Explaining crossover and superiority as left-to-right evaluation

Linguistics and Philosophy 29 (1):91 - 134 (2006)
We present a general theory of scope and binding in which both crossover and superiority violations are ruled out by one key assumption: that natural language expressions are normally evaluated (processed) from left to right. Our theory is an extension of Shan’s (2002) account of multiple-wh questions, combining continuations (Barker, 2002) and dynamic type-shifting. Like other continuation-based analyses, but unlike most other treatments of crossover or superiority, our analysis is directly compositional (in the sense of, e.g., Jacobson, 1999). In particular, it does not postulate a level of Logical Form or any other representation distinct from surface syntax. One advantage of using continuations is that they are the standard tool for modeling order-of-evaluation in programming languages. This provides us with a natural and independently motivated characterization of what it means to evaluate expressions from left to right. We give a combinatory categorial grammar that models the syntax and the semantics of quantifier scope and wh-question formation. It allows quantificational binding but not crossover, in-situ wh but not superiority violations. In addition, the analysis automatically accounts for a variety of sentence types involving binding in the presence of pied piping, including reconstruction cases such as Whose criticism of hisi mother did each personi resent?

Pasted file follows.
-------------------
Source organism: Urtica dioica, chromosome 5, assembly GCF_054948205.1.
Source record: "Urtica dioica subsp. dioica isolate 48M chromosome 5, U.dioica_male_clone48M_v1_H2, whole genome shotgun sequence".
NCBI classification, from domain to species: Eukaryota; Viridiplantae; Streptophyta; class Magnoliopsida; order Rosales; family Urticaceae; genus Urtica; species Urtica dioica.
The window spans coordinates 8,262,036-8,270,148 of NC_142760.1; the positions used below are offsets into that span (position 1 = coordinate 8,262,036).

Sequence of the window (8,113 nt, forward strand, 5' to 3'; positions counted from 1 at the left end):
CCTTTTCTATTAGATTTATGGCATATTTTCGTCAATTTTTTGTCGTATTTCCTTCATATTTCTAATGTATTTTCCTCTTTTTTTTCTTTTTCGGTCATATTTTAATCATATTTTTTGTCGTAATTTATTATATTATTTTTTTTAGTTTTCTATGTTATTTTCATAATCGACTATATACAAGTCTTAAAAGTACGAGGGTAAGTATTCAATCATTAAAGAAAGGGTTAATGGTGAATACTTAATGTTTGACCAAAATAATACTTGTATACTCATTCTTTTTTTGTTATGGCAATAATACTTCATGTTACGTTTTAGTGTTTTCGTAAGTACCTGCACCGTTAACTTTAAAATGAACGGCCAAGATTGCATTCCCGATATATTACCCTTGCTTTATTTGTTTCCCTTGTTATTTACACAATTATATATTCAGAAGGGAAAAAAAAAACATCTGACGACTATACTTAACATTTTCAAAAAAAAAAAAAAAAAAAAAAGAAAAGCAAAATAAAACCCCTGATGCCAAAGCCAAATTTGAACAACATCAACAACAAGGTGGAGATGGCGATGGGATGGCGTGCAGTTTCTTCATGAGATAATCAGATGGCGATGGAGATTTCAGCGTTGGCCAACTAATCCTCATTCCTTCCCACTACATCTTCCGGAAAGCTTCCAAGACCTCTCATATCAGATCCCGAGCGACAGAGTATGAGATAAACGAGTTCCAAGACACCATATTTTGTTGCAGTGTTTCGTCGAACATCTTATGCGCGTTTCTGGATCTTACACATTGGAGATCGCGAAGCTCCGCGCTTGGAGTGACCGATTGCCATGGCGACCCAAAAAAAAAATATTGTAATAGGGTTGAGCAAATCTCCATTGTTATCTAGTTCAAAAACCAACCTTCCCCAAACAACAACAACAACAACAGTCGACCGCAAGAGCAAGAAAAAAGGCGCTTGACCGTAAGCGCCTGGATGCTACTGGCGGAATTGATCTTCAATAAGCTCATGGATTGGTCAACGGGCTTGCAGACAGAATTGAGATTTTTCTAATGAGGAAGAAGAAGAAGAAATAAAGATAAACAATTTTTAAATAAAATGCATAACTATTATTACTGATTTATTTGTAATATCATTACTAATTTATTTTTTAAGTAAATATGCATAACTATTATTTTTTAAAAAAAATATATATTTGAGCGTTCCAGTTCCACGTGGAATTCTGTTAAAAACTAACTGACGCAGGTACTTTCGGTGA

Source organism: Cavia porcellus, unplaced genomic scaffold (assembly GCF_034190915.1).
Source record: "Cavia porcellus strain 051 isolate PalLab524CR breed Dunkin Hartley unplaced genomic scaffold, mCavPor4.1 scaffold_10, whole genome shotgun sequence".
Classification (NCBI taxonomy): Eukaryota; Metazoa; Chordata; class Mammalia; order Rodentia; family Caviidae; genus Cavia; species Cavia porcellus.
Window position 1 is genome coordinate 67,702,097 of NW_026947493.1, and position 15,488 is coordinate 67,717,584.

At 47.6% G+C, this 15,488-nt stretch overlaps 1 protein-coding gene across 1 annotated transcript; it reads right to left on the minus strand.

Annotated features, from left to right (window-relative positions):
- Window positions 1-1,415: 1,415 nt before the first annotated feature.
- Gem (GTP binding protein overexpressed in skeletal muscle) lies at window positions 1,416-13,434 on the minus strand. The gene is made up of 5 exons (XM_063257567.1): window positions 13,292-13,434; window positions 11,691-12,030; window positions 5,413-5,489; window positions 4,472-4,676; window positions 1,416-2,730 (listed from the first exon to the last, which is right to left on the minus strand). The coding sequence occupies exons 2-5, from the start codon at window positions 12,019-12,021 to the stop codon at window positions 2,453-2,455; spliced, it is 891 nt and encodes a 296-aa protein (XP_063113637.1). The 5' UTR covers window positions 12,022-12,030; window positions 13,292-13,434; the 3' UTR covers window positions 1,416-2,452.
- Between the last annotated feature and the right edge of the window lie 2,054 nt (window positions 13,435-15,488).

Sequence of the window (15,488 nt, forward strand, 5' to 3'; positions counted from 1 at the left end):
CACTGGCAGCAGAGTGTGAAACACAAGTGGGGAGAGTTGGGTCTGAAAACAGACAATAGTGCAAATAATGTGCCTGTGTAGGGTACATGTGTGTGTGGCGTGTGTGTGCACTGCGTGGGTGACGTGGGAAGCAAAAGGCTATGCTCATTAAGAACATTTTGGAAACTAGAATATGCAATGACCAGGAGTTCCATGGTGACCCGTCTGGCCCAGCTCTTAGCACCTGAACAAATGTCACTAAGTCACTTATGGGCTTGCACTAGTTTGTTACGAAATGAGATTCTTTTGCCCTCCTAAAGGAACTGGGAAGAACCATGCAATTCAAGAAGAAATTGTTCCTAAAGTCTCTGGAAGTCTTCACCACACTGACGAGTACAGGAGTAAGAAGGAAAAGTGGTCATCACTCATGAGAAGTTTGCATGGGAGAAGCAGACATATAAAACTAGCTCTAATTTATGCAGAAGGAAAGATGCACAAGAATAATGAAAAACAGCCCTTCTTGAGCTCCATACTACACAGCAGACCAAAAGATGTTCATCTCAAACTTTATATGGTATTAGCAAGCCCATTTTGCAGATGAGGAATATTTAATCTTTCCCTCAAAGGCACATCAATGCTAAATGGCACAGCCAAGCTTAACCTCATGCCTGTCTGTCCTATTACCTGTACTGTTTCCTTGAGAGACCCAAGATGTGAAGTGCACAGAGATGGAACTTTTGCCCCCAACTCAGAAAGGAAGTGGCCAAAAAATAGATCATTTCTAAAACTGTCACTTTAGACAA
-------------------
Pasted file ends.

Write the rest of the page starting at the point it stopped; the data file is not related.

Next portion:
Keywords Linguistics   Philosophy of Language   Artificial Intelligence   Computational Linguistics   Semantics   Syntax
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DOI 10.1007/s10988-005-6580-7
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References found in this work BETA
Pauline Jacobson (1999). Towards a Variable-Free Semantics. Linguistics and Philosophy 22 (2):117-185.
Daniel Büring (2004). Crossover Situations. Natural Language Semantics 12 (1):23-62.

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Citations of this work BETA
Chris Barker (2007). Parasitic Scope. Linguistics and Philosophy 30 (4):407-444.
Chris Barker (2013). Scopability and Sluicing. Linguistics and Philosophy 36 (3):187-223.

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